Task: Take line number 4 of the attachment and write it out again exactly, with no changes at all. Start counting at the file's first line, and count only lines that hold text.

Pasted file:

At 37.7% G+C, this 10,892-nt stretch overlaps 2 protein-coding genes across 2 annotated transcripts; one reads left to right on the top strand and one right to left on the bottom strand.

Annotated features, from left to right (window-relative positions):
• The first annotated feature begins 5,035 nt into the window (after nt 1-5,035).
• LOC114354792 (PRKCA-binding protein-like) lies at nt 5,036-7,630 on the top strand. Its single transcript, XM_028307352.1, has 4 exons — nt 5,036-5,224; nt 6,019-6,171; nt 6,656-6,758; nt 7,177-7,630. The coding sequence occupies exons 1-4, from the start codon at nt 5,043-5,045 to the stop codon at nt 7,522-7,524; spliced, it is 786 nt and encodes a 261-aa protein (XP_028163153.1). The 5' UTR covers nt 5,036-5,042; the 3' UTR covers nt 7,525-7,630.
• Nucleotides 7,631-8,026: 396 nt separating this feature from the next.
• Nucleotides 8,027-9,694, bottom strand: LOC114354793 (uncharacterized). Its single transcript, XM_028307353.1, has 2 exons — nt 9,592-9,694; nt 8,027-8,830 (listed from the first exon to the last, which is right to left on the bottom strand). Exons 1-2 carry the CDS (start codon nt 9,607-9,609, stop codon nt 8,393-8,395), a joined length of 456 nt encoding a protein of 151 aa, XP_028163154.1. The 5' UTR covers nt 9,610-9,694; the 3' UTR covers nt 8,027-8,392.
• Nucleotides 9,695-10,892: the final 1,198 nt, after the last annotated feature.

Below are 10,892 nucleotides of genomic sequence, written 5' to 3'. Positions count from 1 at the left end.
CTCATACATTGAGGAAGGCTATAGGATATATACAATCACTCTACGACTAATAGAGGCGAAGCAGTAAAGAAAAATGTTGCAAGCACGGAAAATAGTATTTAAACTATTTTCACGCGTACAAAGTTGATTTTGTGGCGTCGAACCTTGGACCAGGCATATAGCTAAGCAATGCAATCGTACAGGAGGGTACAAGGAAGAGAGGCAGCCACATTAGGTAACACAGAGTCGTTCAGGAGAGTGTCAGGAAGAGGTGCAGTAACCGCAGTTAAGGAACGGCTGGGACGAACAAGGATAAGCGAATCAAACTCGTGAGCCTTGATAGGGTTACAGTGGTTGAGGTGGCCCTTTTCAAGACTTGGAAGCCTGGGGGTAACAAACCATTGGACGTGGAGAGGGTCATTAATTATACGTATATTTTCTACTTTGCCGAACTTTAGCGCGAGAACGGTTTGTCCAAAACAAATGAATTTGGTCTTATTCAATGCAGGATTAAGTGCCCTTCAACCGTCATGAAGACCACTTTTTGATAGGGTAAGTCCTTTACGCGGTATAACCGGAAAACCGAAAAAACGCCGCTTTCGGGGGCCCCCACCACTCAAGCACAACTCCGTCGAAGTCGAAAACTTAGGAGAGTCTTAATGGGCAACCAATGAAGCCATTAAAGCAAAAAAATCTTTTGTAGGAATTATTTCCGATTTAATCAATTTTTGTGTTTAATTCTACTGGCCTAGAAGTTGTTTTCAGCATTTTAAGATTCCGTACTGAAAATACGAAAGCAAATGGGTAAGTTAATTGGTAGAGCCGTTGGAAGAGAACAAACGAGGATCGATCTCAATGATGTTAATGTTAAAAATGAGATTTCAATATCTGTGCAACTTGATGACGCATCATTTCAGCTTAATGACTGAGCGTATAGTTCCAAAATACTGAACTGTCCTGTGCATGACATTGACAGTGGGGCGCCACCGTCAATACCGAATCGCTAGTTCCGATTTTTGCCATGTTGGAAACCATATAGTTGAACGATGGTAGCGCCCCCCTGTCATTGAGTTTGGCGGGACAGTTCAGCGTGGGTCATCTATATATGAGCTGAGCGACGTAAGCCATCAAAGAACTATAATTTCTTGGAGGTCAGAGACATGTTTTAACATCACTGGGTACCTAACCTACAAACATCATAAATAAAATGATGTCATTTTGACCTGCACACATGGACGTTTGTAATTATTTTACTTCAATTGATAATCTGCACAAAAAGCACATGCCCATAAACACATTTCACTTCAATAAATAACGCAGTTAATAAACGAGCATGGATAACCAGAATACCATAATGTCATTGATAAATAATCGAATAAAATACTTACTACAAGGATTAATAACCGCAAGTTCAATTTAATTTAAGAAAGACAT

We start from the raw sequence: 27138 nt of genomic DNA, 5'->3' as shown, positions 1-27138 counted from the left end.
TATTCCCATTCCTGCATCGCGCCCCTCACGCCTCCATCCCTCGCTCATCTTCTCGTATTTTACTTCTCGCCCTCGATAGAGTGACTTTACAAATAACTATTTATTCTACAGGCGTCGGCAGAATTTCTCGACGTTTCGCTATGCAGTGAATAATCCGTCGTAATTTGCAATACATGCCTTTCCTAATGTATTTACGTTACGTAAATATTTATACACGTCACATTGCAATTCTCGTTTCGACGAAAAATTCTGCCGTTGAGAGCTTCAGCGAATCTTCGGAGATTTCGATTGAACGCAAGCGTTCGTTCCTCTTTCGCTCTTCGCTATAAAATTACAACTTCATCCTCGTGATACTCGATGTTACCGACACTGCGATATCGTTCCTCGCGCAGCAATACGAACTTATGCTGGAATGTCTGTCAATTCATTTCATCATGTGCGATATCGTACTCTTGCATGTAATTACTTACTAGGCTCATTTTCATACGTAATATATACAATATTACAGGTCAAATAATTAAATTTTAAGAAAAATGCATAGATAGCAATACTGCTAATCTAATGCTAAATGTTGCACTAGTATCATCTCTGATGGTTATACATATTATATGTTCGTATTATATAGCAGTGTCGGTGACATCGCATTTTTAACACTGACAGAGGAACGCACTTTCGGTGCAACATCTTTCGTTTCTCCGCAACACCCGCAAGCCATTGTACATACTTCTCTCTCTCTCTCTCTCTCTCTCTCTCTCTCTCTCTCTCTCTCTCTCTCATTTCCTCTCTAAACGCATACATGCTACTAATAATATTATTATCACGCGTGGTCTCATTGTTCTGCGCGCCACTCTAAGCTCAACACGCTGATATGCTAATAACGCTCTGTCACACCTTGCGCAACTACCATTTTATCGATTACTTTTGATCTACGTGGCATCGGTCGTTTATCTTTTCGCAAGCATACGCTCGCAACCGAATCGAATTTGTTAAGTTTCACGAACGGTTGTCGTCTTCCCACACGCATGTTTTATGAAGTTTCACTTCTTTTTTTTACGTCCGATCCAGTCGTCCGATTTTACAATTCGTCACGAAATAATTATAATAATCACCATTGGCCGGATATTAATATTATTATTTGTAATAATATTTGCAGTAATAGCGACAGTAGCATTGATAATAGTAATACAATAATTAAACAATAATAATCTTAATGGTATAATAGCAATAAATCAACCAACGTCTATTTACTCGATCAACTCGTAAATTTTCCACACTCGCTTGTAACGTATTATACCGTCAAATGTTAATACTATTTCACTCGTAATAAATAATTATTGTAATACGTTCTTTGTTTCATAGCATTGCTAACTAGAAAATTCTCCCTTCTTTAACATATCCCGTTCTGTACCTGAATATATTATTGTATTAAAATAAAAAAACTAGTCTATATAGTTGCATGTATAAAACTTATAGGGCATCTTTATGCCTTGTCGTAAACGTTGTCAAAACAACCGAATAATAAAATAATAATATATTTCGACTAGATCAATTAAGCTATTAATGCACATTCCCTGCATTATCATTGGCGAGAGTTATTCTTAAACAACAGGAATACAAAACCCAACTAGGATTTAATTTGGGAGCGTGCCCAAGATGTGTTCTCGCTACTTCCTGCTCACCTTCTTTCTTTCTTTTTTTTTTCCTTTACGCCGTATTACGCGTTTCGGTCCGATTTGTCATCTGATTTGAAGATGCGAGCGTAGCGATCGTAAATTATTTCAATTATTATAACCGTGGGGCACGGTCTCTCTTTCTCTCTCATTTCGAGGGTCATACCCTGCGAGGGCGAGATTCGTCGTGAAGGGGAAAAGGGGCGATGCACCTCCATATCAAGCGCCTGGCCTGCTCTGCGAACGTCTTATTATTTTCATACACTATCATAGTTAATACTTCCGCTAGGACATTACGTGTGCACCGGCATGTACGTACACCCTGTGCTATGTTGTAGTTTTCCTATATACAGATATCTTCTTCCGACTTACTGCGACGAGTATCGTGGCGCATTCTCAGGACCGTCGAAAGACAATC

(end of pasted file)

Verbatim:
• LOC114354792 (PRKCA-binding protein-like) lies at nt 5,036-7,630 on the top strand. Its single transcript, XM_028307352.1, has 4 exons — nt 5,036-5,224; nt 6,019-6,171; nt 6,656-6,758; nt 7,177-7,630. The coding sequence occupies exons 1-4, from the start codon at nt 5,043-5,045 to the stop codon at nt 7,522-7,524; spliced, it is 786 nt and encodes a 261-aa protein (XP_028163153.1). The 5' UTR covers nt 5,036-5,042; the 3' UTR covers nt 7,525-7,630.